Bollards (Oval, Peg, Penis)

Cast iron
100 x 43 x 43 cm
Edition of 999

Antony Gormley is one of several artists who contributed to the £60 million Peckham regeneration project which commenced in 1994. For this Gormley created individually designed lamp-posts, pavements and other street furniture. These bollards, made to the height of more standard versions, were then sited on Bellenden Road, in South London where Gormley also has his studio. Based on the forms of a simple oval, snowman, peg and penis, the bollards are cast in iron and allowed to rust naturally. Inevitably the reception of the unconventional Bollards in Peckham was controversial, and reached the attention of the London press. Whilst the local council withdrew their funding for the bollards, naming the design as controversial, local traders stepped in to fund the project themselves. Ironically, the bollards do not actually require planning permission due to their standard size and remain to this day a prominent feature of the area. The forms of the bollards are refined to basic symbols for the subjects they represent, and consequently have a startling presence. Their substantial volume and differing profiles harmonise through their regular height and placement. The bollards show a different aspect of Gormley's working method. Unlike the majority of his sculptures they are not casts of his own body, but pieces, which are designed to be both sculptural and functional.


About The Artist

Antony Gormley's work has revivified the way in which the human form is appropriated. Frequently using his own body as the subject of his work, Gormley's innovative use of the body, as a vessel for memory and transformation, explores the collective body and the relationship between self and other. His investigation into the human condition has been realised in highly acclaimed large-scale installations such as Critical Mass (1995), Allotment (1997), Inside Australia (2002), Domain Field (2003), Another Place (2005), and Blind Light (2007). In addition to this Gormley also creates immersive and experiential installations where the participant is confronted with a completely alien and radically new environment, which he or she must traverse. These environments include Blind Light at the Hayward Gallery in which Gormley built a completely unprotected enclosed space. His intention was that this space resembled an exterior space exposed to all the elements, but actually interior in order to create an unsettling and dislocating environment. Antony Gormley's work poses questions about where human beings stand in relation to the greater universe and nature. He continually attempts to identify art as a catalytic place in the process of becoming, where new behaviours, concepts, thoughts and feelings are permitted the opportunity to arise.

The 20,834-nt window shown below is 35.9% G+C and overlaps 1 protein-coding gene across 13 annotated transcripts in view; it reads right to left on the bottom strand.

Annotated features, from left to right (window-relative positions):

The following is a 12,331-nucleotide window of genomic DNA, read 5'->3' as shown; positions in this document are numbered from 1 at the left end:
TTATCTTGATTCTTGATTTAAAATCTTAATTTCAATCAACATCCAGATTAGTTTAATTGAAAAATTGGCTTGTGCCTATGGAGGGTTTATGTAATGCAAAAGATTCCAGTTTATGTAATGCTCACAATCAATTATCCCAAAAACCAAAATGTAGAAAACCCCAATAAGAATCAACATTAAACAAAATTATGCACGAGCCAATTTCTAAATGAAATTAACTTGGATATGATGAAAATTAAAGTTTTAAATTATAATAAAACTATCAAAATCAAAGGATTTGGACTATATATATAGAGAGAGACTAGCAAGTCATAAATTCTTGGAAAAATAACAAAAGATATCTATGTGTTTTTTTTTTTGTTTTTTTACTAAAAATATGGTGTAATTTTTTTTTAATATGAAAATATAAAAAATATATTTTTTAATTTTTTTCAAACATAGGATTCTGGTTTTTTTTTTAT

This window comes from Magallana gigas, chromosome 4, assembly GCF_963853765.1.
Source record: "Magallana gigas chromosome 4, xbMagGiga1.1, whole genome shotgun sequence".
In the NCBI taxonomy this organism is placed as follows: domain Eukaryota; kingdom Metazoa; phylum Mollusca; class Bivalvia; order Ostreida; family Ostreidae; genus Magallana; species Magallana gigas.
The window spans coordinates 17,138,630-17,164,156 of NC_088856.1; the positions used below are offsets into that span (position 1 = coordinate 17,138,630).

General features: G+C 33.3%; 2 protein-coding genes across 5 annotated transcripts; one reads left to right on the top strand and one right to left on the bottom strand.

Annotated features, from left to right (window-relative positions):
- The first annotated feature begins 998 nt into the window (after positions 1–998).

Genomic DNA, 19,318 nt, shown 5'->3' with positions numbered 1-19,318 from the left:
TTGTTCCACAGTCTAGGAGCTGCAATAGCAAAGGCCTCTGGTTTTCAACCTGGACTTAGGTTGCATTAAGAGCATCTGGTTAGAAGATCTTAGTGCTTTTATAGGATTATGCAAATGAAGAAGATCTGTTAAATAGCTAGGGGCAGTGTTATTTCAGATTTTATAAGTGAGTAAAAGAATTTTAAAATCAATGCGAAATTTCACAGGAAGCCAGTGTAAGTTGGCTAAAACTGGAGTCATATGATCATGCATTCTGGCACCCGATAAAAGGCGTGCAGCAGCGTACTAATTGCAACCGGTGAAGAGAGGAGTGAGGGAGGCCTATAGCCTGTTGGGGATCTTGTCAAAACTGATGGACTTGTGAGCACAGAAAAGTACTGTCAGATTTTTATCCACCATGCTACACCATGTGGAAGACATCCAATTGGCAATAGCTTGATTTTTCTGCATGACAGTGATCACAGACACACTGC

‘Bollards (Oval, Peg, Penis)’ is currently on display

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Visiting Information

Antony Gormley

Born: 1950